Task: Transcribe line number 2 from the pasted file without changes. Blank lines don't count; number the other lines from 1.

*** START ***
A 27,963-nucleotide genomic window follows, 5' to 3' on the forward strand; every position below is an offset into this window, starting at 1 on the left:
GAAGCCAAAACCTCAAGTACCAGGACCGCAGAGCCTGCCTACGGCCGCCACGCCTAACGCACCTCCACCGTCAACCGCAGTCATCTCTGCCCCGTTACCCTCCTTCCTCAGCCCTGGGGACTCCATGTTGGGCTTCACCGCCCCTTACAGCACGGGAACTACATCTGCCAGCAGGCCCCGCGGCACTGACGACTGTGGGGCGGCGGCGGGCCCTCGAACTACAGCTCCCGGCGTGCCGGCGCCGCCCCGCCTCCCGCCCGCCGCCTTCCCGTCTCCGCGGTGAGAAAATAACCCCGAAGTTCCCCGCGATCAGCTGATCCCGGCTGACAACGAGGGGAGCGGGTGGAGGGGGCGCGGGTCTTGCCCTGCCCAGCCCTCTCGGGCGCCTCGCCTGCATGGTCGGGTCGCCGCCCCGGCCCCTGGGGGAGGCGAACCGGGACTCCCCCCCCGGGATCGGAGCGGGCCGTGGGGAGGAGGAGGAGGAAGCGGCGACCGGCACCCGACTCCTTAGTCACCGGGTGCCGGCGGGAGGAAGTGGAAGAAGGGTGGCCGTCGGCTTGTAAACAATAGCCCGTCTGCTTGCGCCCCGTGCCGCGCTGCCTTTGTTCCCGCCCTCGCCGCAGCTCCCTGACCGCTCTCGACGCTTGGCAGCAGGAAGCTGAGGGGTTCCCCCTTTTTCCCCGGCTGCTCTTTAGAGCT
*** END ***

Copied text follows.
GAAGCCAAAACCTCAAGTACCAGGACCGCAGAGCCTGCCTACGGCCGCCACGCCTAACGCACCTCCACCGTCAACCGCAGTCATCTCTGCCCCGTTACCCTCCTTCCTCAGCCCTGGGGACTCCATGTTGGGCTTCACCGCCCCTTACAGCACGGGAACTACATCTGCCAGCAGGCCCCGCGGCACTGACGACTGTGGGGCGGCGGCGGGCCCTCGAACTACAGCTCCCGGCGTGCCGGCGCCGCCCCGCCTCCCGCCCGCCGCCTTCCCGTCTCCGCGGTGAGAAAATAACCCCGAAGTTCCCCGCGATCAGCTGATCCCGGCTGACAACGAGGGGAGCGGGTGGAGGGGGCGCGGGTCTTGCCCTGCCCAGCCCTCTCGGGCGCCTCGCCTGCATGGTCGGGTCGCCGCCCCGGCCCCTGGGGGAGGCGAACCGGGACTCCCCCCCCGGGATCGGAGCGGGCCGTGGGGAGGAGGAGGAGGAAGCGGCGACCGGCACCCGACTCCTTAGTCACCGGGTGCCGGCGGGAGGAAGTGGAAGAAGGGTGGCCGTCGGCTTGTAAACAATAGCCCGTCTGCTTGCGCCCCGTGCCGCGCTGCCTTTGTTCCCGCCCTCGCCGCAGCTCCCTGACCGCTCTCGACGCTTGGCAGCAGGAAGCTGAGGGGTTCCCCCTTTTTCCCCGGCTGCTCTTTAGAGCT